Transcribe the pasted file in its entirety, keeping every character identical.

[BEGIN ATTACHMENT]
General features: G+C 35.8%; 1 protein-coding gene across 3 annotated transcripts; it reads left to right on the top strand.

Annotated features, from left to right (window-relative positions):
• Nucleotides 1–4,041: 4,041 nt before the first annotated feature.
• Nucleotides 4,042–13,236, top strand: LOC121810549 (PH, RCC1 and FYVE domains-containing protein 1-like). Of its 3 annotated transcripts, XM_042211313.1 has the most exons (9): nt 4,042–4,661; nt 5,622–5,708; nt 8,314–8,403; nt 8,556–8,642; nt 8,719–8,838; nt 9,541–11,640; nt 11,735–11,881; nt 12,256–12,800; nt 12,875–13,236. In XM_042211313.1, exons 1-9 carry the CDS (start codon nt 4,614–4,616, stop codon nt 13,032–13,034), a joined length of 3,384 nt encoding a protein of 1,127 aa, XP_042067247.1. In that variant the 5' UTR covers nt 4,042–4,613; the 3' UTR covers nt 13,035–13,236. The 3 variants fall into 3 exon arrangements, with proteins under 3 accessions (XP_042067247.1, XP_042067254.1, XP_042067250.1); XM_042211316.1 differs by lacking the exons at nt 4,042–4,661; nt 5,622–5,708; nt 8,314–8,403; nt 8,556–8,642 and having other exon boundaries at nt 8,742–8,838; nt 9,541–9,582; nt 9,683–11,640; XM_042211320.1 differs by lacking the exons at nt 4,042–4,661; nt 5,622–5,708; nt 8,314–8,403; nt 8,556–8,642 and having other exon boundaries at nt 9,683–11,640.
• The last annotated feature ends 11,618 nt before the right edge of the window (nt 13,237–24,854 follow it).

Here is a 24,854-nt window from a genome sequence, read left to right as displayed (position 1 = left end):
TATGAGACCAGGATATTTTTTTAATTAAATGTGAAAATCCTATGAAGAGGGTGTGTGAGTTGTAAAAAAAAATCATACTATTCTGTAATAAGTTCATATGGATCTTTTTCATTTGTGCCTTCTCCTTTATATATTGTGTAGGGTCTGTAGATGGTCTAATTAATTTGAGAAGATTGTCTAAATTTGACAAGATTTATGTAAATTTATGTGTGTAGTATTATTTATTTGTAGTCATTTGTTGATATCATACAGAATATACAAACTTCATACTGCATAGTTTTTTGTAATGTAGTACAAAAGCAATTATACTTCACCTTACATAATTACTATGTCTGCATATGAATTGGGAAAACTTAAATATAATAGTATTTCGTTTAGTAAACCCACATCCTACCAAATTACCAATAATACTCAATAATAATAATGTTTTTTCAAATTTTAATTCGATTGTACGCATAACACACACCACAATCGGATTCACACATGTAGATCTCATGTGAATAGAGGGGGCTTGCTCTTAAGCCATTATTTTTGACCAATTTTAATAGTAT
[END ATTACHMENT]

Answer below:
General features: G+C 35.8%; 1 protein-coding gene across 3 annotated transcripts; it reads left to right on the top strand.

Annotated features, from left to right (window-relative positions):
• Nucleotides 1–4,041: 4,041 nt before the first annotated feature.
• Nucleotides 4,042–13,236, top strand: LOC121810549 (PH, RCC1 and FYVE domains-containing protein 1-like). Of its 3 annotated transcripts, XM_042211313.1 has the most exons (9): nt 4,042–4,661; nt 5,622–5,708; nt 8,314–8,403; nt 8,556–8,642; nt 8,719–8,838; nt 9,541–11,640; nt 11,735–11,881; nt 12,256–12,800; nt 12,875–13,236. In XM_042211313.1, exons 1-9 carry the CDS (start codon nt 4,614–4,616, stop codon nt 13,032–13,034), a joined length of 3,384 nt encoding a protein of 1,127 aa, XP_042067247.1. In that variant the 5' UTR covers nt 4,042–4,613; the 3' UTR covers nt 13,035–13,236. The 3 variants fall into 3 exon arrangements, with proteins under 3 accessions (XP_042067247.1, XP_042067254.1, XP_042067250.1); XM_042211316.1 differs by lacking the exons at nt 4,042–4,661; nt 5,622–5,708; nt 8,314–8,403; nt 8,556–8,642 and having other exon boundaries at nt 8,742–8,838; nt 9,541–9,582; nt 9,683–11,640; XM_042211320.1 differs by lacking the exons at nt 4,042–4,661; nt 5,622–5,708; nt 8,314–8,403; nt 8,556–8,642 and having other exon boundaries at nt 9,683–11,640.
• The last annotated feature ends 11,618 nt before the right edge of the window (nt 13,237–24,854 follow it).

Here is a 24,854-nt window from a genome sequence, read left to right as displayed (position 1 = left end):
TATGAGACCAGGATATTTTTTTAATTAAATGTGAAAATCCTATGAAGAGGGTGTGTGAGTTGTAAAAAAAAATCATACTATTCTGTAATAAGTTCATATGGATCTTTTTCATTTGTGCCTTCTCCTTTATATATTGTGTAGGGTCTGTAGATGGTCTAATTAATTTGAGAAGATTGTCTAAATTTGACAAGATTTATGTAAATTTATGTGTGTAGTATTATTTATTTGTAGTCATTTGTTGATATCATACAGAATATACAAACTTCATACTGCATAGTTTTTTGTAATGTAGTACAAAAGCAATTATACTTCACCTTACATAATTACTATGTCTGCATATGAATTGGGAAAACTTAAATATAATAGTATTTCGTTTAGTAAACCCACATCCTACCAAATTACCAATAATACTCAATAATAATAATGTTTTTTCAAATTTTAATTCGATTGTACGCATAACACACACCACAATCGGATTCACACATGTAGATCTCATGTGAATAGAGGGGGCTTGCTCTTAAGCCATTATTTTTGACCAATTTTAATAGTAT